It’s no secret that the negative oil price forecast has hit energy companies hard, as the global markets continue this summer’s volatile streak amidst fear of an economic collapse in China.
Following the OPEC announcement last year that the organization would not be lowering production in response to declining prices, it was widely expected that North American producers would be the first to scale back production once they felt the squeeze. It now appears that we are seeing the first cracks in that edifice.
As the oil price has nosedived by more than 50% since last summer, and the new low price environment becomes more of a long-term reality than most expected, energy companies are scrambling to cut costs and sell off assets. Thousands of workers have lost their jobs and billions in capital expenditures have been slashed. (Source: Globe and Mail, last accessed September 9, 2015.)
But it appears that Canadian oil producers are doing what actually needs to be done: shut off production.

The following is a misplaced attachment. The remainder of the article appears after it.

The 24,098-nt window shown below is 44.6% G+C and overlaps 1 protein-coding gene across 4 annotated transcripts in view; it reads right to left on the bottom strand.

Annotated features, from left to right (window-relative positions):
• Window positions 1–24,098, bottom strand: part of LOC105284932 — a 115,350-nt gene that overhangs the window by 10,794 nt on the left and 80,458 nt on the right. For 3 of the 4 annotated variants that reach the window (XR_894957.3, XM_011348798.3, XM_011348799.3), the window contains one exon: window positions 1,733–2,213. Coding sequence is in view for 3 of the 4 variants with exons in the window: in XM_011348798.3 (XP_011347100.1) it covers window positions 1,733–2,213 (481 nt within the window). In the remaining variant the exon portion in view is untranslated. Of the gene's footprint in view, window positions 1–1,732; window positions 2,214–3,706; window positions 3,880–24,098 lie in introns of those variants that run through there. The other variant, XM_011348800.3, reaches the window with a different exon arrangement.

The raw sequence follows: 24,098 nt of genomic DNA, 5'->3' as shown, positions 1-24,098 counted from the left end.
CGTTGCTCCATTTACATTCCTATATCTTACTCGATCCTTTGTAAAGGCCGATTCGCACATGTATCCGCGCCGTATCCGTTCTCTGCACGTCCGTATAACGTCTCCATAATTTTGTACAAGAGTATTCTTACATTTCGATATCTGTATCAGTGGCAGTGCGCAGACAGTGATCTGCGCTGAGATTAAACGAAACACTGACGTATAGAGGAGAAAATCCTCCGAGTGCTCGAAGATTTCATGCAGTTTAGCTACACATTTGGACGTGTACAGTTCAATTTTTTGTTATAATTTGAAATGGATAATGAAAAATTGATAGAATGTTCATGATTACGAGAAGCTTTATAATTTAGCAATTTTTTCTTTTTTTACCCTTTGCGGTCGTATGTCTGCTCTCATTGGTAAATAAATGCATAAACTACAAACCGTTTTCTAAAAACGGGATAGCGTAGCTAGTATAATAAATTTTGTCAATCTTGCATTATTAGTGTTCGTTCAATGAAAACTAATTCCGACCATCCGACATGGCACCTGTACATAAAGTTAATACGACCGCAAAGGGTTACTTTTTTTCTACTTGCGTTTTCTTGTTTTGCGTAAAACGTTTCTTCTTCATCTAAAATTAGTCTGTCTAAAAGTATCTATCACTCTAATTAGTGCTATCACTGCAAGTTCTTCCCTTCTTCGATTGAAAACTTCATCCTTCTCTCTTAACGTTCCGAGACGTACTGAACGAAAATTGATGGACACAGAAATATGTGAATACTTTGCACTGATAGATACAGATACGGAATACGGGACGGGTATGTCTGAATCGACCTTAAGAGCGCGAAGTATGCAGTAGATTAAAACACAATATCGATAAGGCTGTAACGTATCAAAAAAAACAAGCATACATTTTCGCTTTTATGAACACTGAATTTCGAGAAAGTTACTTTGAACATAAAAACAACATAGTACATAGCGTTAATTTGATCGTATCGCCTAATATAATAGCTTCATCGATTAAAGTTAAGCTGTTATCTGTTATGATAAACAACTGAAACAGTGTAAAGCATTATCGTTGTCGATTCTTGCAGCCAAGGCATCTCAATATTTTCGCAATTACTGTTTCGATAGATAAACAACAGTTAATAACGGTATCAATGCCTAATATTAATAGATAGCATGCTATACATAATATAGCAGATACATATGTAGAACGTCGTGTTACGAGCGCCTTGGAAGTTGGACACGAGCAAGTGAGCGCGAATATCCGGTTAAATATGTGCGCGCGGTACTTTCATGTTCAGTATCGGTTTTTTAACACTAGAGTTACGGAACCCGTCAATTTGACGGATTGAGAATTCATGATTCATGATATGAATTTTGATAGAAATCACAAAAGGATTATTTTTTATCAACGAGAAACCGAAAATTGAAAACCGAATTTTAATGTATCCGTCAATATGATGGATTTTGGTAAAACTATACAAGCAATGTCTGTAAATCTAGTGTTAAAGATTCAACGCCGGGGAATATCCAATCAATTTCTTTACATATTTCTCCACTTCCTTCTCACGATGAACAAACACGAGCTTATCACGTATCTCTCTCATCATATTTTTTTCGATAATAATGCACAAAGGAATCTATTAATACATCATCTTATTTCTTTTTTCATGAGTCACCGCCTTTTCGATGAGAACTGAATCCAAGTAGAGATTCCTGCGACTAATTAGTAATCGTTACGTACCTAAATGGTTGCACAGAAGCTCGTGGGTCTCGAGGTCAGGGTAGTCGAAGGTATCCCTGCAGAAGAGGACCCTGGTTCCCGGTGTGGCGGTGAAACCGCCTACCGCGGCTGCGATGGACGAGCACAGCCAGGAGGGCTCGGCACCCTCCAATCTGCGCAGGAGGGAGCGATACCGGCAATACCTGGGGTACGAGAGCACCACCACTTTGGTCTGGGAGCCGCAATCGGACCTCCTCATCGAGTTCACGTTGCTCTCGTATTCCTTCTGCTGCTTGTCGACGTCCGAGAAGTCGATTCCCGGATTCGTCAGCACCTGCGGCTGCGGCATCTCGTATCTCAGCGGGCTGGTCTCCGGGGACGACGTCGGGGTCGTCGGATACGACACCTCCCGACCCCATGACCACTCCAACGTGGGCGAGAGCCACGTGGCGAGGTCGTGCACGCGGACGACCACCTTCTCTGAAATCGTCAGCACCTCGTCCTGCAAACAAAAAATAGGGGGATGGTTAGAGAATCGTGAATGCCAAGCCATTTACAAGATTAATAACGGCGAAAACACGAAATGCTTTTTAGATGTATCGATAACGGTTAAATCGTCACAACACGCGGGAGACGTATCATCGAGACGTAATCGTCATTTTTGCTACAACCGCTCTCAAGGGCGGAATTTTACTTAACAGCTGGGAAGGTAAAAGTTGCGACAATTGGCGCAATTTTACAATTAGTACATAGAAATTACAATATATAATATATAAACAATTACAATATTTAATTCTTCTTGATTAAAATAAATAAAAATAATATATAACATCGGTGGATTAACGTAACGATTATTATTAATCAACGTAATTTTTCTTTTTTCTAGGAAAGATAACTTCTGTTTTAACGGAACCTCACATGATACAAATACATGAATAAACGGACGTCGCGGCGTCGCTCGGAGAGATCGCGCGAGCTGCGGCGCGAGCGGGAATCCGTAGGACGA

The current crisis stems from a fundamental oversupply in global crude oil production, and only a decrease in that supply can bring uplift to slumping oil prices.
More than 8,000 barrels per day of production has been idled by companies such as Canadian Natural Resources Limited (NYSE:CNQ), and Baytex Energy Corp. (NYSE:BTE) this year alone, and there’s more to come. (Source: BNN, last accessed September 9, 2015.)
Though this is a pittance when you consider that global markets are currently oversupplied by at least two million barrels per day according to EIA data, prolonged market conditions threaten to spread this trend to larger players. (Source: EIA, last accessed September 9, 2015.)
Firms such as Devon Energy Corporation (NYSE:DVN) and Husky Energy Inc. (OTCMKTS:HUSKF) reportedly might also begin throttling back the pumps, and they represent 11% of Canada’s production of 3.7 million barrels per day. (Source: Financial Post, last accessed September 9, 2015.)
This will likely have a cascade effect, and will spread to small and medium-sized producers in the U.S., but also in the North Sea.
Larger companies, however, with their massive up-front costs and extensive sunk capital, generally have no choice but to keep producing even when their finances are in the red. This is because continuing to produce is cheaper than shutting down production.